I'm sure you've heard this phrase, but practice, practice, practice! You need to dedicate at least an hour a day to your total audition material. Research the show, and watch quality productions and performances to understand your character further. Seek advice from your teachers, and people whose opinions you trust; perform for them, and listen to their thoughts.

Print your headshot on 8'x11' glossy paper (I tend to get mine done at Walgreens) and staple your resume to the back of it. That way, your information does not get lost among the other applications.

And take care of yourself! Eat well, stay away from foods that do not make you feel good, and get some exercise; whether it be dancing, biking, or even walking, you need to keep your body busy. 

3. The Week Leading Up the Audition-What to wear

The week leading up to an audition is tedious and exciting. During the week you should review your audition materials, and select the outfit(s) you want to wear. Make sure not to wear anything uncomfortable that you have not performed in or rehearsed in before. It is common to rehearse in one's audition outfit to make sure that every facet is satisfying.

For Girls:

If you are wearing pants, great! If you are wearing a dress or a skirt, be sure that it is knee-length, so that you don't accidentally flash your future teachers. Make sure your undergarments are well adjusted, and snug and your shoes are practical. Wear enough makeup, so the panel knows you're wearing makeup, but not enough that you look like Trixie Mattel.

For Guys:

You do not need to audition in a tux. Wearing a nice pair of slacks, a button-down shirt, matching belt, and dress shoes with black socks is a perfect ensemble. If you want to wear a jacket as well be sure it buttons comfortably, or unbutton it before you begin to sing. Putting on some makeup will not hurt, cover up the shine, add a little color to your cheeks and you will be good to go.

Make sure all of your travel plans are in order, and the school has confirmed your audition time(s). By this time, you will want to have all of your sheet music, resumes, and headshots printed, along with your other audition materials—and put them into one binder. 

4. The Day Before the audition (or leaving for an audition)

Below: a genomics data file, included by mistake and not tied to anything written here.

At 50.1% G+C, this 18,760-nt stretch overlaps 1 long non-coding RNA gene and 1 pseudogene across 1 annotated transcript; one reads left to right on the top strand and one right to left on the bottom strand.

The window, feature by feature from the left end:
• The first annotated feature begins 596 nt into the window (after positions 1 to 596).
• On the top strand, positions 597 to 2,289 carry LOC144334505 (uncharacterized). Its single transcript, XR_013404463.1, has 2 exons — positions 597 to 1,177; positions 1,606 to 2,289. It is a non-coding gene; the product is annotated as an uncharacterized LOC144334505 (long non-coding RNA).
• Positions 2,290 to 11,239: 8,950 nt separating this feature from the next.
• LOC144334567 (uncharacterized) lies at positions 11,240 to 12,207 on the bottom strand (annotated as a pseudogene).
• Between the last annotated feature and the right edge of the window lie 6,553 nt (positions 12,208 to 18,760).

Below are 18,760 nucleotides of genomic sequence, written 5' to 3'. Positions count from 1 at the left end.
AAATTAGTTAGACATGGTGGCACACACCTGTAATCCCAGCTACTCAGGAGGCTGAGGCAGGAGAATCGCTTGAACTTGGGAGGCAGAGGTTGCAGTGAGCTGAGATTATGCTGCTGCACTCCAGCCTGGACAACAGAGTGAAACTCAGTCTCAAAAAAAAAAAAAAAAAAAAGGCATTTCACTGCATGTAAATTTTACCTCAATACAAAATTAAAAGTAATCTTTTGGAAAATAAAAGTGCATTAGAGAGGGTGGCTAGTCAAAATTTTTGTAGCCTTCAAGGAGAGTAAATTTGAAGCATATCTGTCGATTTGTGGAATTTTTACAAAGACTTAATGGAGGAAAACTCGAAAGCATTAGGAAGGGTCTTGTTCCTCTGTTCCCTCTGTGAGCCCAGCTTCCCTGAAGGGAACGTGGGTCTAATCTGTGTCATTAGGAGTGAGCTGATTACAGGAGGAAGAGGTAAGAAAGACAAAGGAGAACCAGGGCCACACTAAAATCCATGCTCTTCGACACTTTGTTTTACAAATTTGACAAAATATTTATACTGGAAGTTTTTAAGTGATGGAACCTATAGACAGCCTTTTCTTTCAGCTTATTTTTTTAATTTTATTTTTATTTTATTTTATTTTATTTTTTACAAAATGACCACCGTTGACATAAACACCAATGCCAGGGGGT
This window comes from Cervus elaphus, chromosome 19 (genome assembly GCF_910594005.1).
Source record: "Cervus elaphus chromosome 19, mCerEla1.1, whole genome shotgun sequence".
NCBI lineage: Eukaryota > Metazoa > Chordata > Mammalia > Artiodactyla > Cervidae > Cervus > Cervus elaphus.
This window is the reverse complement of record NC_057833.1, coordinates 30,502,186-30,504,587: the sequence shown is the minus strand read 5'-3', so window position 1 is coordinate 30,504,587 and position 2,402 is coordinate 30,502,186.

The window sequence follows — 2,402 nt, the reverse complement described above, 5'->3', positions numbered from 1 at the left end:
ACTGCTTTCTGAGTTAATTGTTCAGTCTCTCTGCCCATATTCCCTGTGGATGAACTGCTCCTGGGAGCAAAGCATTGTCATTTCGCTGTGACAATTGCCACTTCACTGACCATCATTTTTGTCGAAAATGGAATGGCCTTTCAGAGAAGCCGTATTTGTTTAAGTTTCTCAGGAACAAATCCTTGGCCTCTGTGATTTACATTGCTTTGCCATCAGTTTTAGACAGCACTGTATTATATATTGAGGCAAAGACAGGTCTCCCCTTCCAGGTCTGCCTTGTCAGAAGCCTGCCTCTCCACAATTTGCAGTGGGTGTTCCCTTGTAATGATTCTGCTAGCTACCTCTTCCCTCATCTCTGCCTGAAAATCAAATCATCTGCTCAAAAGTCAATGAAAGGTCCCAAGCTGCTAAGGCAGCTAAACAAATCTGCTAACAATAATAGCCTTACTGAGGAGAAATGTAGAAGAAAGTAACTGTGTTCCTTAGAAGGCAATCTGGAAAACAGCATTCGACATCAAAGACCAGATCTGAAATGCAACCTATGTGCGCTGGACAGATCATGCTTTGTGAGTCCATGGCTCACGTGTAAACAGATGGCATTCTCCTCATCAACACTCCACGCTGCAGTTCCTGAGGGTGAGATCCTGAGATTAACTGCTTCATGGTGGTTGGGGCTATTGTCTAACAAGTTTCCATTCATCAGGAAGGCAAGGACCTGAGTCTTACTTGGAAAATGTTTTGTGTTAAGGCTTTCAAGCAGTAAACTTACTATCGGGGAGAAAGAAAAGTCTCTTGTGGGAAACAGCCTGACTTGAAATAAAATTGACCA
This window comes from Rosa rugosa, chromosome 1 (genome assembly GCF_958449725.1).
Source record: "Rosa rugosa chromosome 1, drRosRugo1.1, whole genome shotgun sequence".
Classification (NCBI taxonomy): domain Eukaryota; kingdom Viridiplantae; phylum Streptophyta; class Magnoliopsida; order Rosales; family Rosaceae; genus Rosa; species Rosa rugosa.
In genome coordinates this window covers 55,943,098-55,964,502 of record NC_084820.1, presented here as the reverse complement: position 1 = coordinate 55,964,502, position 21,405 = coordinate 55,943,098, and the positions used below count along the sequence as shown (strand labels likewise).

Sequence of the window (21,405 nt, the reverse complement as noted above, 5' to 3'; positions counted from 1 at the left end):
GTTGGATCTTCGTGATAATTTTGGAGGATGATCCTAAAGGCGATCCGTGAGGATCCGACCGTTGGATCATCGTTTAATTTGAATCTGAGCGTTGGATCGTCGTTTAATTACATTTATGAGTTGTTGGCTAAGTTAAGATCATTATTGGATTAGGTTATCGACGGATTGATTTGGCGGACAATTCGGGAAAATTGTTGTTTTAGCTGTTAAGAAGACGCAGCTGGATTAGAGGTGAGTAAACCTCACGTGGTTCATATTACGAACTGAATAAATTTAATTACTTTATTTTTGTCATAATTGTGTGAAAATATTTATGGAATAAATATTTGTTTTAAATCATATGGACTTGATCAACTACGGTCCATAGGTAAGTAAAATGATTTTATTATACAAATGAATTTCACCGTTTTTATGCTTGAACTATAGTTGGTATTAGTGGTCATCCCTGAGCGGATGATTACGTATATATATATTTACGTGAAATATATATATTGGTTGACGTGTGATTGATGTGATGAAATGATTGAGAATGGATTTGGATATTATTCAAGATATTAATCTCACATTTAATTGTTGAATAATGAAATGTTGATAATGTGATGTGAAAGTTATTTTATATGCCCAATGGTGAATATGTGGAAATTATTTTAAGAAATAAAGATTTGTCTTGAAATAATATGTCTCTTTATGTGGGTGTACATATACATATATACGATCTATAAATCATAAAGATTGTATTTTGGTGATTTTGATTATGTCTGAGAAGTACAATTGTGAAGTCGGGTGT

This is a day for packing if you have not already out of pure excitement. Try your best to keep all of your belongings in two or three bags. Having too many things to keep track of in stressful times can make the experience less fun and more of a hassle.

Make a checklist for yourself and have someone look over it to be sure you don't forget an essential (i.e., toothpaste). You may also want to pack some snacks and scope out good restaurants near your audition location.

Pack your bags, set your alarm, get a glass of water, a cup of tea, and relax. Tomorrow will come, and you are ready for it! 

5. What to do the Day Of the Audition

If you have prepared yourself for this day, it should go off without a hitch.

Get up in time to do your normal/everyday routine, as well as a 10-25 minute vocal warm-up. If you do not, you usually will want to stretch before you get into your clothing for the audition.

Arrive at the school/venue at the time the school sent you, or more than an hour before your meeting/audition time. You want to do this so you can get the lay of the land. Find the sign-in area, bathrooms, practice rooms, accompanist, and the room where you will be auditioning.

Each school is a bit different, so once you sign-in, they may have a tour or green room of some kind. It is entirely up to you if you want to participate, but I suggest finding a practice room, and meeting with the staff pianist who will be playing for you audition. Once you have free time, think about why you are doing this and use that to fuel your performance.

After your audition, the school may have you do some activities such as a tour or a group lunch. Have fun meeting the other potential students, and try your best not to compare yourself to any other students. You are there for your reasons, and they are there for theirs, and you never know what kind of student a school is looking for in their program.

Auditioning is hard and intimidating, but if you spend your time wisely and think ahead, you will not be overwhelmed by everything going on around you.

Break a leg!